Portable air conditioners cost around $100 to $500 per unit
There are two types of portable AC units: vented and ventless
A portable air conditioner is best for smaller spaces
Portable air conditioners may sound like an easy way to cool a room without the hassle of permanently installing a window unit—or the high cost of installing central air. But are they worth the bucks you’ll shell out? Here’s what’s up.
What is a Portable Air Conditioner?
A portable air conditioner is an AC unit that comes in a standalone unit. They usually cost around $100 to $500, depending on the size and the unit’s features. Unlike a window air conditioner unit, you can move a portable air conditioner from room to room without having to pull it out of a window and reinstall it. There are two types of portable air conditioners:
Vented portable air conditioners have an exhaust hose that attaches to a window, “venting” the hot air from the room into the outdoors.
Ventless portable air conditioners do not have an exhaust vent to the outside, which means the heat stays trapped in your home somewhere.
Considerations With a Portable Air Conditioner
When deciding whether or not a portable air conditioner would be good for your home, look at a couple of factors.
In order for a portable AC unit to work properly, it has to be the correct size for the room it’s going to cool. BTUs are the units of measurement for air conditioners, and the higher the BTUs, the larger the room (or rooms) the unit can cool.
Air conditioners don’t just pump cool air into your home, they remove hot air from it as well. The hotter the temperature outside, the harder your unit is going to have to work to get the hot air from inside your home cooled to the temperature you’d like. Freestanding portable AC units can cool an average-sized room to about 75 degrees on an 85 to 95 degree day.
The Pros and Cons of Portable Air Conditioners
Like any appliance that you bring into your home, portable air conditioners have their strengths and their drawbacks.
Portable Air Conditioner Pros
As their name indicates, the most obvious pro of a portable air conditioner is portability. But these units have several other benefits to consider.
They leave you access to your windows, letting in more natural light. This may not be a huge issue if you live in a house, but for smaller apartments where natural light is a hot commodity, window AC units take up a lot of real estate.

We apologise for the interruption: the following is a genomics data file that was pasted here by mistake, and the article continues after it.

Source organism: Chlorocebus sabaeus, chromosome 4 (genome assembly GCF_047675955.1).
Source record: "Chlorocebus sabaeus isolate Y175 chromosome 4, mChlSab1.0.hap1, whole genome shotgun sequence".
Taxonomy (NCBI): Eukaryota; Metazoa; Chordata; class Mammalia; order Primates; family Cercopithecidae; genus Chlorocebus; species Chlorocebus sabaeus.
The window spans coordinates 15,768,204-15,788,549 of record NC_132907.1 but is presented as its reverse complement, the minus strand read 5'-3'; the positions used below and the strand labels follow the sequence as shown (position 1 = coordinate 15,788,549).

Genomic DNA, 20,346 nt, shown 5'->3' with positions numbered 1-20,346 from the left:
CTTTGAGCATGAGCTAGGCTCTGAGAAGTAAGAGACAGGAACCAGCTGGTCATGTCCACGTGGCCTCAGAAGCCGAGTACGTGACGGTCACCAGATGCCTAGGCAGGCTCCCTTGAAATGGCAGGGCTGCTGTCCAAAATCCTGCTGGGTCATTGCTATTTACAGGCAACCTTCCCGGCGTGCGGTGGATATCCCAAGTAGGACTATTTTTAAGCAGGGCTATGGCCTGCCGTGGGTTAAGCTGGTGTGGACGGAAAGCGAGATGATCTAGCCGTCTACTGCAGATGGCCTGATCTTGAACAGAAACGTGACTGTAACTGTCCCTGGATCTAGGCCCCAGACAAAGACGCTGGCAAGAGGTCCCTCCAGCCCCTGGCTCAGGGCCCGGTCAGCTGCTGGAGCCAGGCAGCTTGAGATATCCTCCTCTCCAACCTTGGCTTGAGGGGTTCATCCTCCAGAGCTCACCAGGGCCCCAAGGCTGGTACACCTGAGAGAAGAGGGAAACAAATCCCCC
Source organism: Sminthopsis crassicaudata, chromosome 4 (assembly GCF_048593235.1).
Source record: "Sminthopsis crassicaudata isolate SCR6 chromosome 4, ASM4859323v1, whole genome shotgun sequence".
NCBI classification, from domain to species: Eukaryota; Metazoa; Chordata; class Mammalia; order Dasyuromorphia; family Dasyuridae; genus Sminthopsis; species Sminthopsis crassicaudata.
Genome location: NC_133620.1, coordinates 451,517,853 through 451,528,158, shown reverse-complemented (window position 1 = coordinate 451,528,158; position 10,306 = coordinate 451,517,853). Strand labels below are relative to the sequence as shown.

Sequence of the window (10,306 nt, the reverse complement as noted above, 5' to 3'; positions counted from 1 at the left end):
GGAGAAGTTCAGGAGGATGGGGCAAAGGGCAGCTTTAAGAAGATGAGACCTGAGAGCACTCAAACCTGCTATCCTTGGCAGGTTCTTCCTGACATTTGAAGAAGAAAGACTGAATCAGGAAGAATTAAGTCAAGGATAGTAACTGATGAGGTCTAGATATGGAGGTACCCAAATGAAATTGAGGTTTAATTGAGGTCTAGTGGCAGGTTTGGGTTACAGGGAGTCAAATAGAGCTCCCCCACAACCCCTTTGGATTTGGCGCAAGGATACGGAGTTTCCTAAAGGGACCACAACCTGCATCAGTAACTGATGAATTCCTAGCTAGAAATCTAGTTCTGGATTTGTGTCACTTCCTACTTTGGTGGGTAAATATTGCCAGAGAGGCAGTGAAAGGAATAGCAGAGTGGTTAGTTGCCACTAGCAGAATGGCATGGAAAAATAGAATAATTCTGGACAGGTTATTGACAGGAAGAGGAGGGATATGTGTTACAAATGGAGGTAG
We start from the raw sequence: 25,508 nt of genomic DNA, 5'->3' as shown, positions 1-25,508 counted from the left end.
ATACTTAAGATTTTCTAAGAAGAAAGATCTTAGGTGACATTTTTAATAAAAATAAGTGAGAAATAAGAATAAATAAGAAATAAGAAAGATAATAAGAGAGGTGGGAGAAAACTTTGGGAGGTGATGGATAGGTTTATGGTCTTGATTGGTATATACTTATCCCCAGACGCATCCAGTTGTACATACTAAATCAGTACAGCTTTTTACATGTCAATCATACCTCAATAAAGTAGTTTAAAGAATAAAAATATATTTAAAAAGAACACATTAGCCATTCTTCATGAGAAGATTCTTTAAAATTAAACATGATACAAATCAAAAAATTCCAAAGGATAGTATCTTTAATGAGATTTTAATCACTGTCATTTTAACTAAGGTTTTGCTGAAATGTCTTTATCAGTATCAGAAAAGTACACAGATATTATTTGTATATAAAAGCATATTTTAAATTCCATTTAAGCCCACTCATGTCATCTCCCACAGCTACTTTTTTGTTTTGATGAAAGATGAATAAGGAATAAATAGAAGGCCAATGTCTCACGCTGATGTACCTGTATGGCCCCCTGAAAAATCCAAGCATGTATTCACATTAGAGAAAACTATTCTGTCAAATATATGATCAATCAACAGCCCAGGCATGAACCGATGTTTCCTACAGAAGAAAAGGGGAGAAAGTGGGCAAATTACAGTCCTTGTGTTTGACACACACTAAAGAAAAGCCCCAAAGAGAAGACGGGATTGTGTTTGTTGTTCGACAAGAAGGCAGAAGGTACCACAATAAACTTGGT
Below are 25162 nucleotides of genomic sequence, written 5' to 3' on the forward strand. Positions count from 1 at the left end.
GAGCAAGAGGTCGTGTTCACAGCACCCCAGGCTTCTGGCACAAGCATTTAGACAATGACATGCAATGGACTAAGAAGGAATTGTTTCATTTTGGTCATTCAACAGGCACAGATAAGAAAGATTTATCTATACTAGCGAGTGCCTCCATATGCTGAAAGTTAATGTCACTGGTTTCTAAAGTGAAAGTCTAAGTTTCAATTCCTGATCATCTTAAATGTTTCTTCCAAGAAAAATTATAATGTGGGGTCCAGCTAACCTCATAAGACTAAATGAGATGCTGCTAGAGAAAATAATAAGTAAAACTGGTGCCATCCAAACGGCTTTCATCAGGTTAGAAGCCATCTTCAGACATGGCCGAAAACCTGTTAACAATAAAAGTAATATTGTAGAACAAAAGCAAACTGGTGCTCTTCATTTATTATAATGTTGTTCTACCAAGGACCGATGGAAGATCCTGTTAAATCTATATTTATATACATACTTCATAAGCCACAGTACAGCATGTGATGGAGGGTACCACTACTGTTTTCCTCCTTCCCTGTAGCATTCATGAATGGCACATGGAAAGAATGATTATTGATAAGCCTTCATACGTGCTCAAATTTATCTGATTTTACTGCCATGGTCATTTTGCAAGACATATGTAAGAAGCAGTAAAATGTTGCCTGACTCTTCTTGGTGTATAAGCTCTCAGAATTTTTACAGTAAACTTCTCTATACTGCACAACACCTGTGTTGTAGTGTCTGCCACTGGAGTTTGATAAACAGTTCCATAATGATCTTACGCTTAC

They’re convenient if you have casement windows. Casement window air conditioners are specially designed to fit these types of windows, but at $400 to $600, they’re more pricey than traditional units and most portable units.
Portable air conditioner units are good to go right out of the packaging, you just have to find a window for the hose. Traditional AC units require much more legwork to install, plus you have to lift them to install them and they are not light.
Your building management or HOA won’t complain because you don’t have a unit sticking out of your window. Some buildings and HOAs have rules against window AC units, and a portable air conditioner is a way around those rules.
Portable Air Conditioner Cons
While portable AC units are convenient, they do come with a number of negative aspects as well.
They’re generally less efficient at cooling, requiring higher BTUs to cool a smaller area, which in turn necessitates more electricity. Portable air conditioners generate heat indoors—instead of outside like window and central units—which is why their energy efficiency is lower.
They can be noisy, which is annoying.
They create condensation, which falls into a drip tray and requires you to empty it every few hours so it doesn’t overflow.
When is a Portable Air Conditioner the Right Choice?
Getting down to the air conditioner basics, a portable air conditioner is worth the money if you have one of these specific situations.
Your windows are inconvenient, whether that means oddly shaped or hard to reach.
Your HOA or building management has rules prohibiting window units.
Lifting 50 to 80 pounds and installing a window unit is not possible for you.
The space you need to cool is small or your central air conditioner just needs a little boost in a certain part of your home.
Natural light is hard to come by in your home or apartment, and you don’t want a window unit blocking your light.
Humidity is high in your area—portable AC units help suck the humidity out of the air, making your room less muggy and sticky.